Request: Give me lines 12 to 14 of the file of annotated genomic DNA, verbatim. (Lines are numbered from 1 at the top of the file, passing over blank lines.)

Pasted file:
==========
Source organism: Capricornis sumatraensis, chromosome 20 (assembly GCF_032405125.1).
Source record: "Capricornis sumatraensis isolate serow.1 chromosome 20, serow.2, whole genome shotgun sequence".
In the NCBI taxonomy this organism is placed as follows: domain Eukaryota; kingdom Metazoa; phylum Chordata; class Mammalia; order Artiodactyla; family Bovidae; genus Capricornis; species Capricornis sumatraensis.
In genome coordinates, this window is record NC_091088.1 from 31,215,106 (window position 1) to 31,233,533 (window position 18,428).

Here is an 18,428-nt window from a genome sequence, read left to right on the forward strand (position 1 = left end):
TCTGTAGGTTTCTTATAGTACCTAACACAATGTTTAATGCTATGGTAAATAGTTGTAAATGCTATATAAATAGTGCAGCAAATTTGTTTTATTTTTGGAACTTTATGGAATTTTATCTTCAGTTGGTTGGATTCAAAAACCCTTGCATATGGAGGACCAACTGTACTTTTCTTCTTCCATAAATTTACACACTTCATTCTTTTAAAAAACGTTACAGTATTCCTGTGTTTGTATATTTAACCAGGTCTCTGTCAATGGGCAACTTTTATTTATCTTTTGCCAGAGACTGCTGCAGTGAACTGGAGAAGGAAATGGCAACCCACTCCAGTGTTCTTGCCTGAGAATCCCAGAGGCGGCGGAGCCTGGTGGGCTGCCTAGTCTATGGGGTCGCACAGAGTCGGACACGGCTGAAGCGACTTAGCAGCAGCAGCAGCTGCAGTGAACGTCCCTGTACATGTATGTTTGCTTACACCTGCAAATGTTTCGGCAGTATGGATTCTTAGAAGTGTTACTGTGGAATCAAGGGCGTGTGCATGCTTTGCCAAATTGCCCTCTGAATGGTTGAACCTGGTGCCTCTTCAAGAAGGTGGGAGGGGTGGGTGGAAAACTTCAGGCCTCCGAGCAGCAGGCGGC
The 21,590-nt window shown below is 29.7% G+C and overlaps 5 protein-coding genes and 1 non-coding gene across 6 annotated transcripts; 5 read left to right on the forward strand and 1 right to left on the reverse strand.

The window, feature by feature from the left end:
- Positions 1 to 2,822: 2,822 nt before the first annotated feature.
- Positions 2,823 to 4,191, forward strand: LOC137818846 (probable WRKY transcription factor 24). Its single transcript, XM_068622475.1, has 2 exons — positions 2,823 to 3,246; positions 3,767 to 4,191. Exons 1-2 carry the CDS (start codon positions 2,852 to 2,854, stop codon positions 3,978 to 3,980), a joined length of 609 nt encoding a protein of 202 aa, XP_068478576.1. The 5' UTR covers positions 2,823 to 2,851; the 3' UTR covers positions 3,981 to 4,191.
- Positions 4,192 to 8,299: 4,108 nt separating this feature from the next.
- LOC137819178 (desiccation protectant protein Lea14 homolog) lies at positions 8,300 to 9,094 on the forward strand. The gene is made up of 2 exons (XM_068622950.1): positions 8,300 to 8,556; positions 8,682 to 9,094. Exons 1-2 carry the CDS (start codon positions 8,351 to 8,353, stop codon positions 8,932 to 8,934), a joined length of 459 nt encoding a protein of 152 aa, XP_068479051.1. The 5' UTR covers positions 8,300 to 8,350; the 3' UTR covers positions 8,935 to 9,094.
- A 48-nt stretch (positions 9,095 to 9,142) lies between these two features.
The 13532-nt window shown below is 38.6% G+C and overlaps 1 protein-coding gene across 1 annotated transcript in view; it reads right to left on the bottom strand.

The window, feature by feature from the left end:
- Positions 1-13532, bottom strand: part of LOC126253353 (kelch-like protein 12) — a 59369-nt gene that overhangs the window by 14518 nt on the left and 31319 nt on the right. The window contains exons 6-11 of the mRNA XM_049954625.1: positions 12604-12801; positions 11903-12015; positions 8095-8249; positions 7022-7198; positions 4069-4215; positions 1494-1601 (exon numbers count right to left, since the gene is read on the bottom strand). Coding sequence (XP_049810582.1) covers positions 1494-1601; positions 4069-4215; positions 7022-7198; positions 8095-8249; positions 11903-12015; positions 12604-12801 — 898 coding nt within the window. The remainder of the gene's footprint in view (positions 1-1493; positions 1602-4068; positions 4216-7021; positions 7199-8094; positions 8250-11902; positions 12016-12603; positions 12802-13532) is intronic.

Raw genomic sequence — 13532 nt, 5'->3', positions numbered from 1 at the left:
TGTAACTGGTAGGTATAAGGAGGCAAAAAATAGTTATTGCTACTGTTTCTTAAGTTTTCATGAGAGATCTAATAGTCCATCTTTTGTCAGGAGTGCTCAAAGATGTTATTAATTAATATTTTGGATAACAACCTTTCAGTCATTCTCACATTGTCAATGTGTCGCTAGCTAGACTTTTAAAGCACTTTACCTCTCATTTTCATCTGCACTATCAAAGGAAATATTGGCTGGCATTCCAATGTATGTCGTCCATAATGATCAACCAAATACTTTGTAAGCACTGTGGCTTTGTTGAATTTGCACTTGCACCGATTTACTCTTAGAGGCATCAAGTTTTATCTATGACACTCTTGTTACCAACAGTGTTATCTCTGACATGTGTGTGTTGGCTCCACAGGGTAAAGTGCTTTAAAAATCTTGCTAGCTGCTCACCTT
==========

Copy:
- LOC137819178 (desiccation protectant protein Lea14 homolog) lies at positions 8,300 to 9,094 on the forward strand. The gene is made up of 2 exons (XM_068622950.1): positions 8,300 to 8,556; positions 8,682 to 9,094. Exons 1-2 carry the CDS (start codon positions 8,351 to 8,353, stop codon positions 8,932 to 8,934), a joined length of 459 nt encoding a protein of 152 aa, XP_068479051.1. The 5' UTR covers positions 8,300 to 8,350; the 3' UTR covers positions 8,935 to 9,094.
- A 48-nt stretch (positions 9,095 to 9,142) lies between these two features.
The 13532-nt window shown below is 38.6% G+C and overlaps 1 protein-coding gene across 1 annotated transcript in view; it reads right to left on the bottom strand.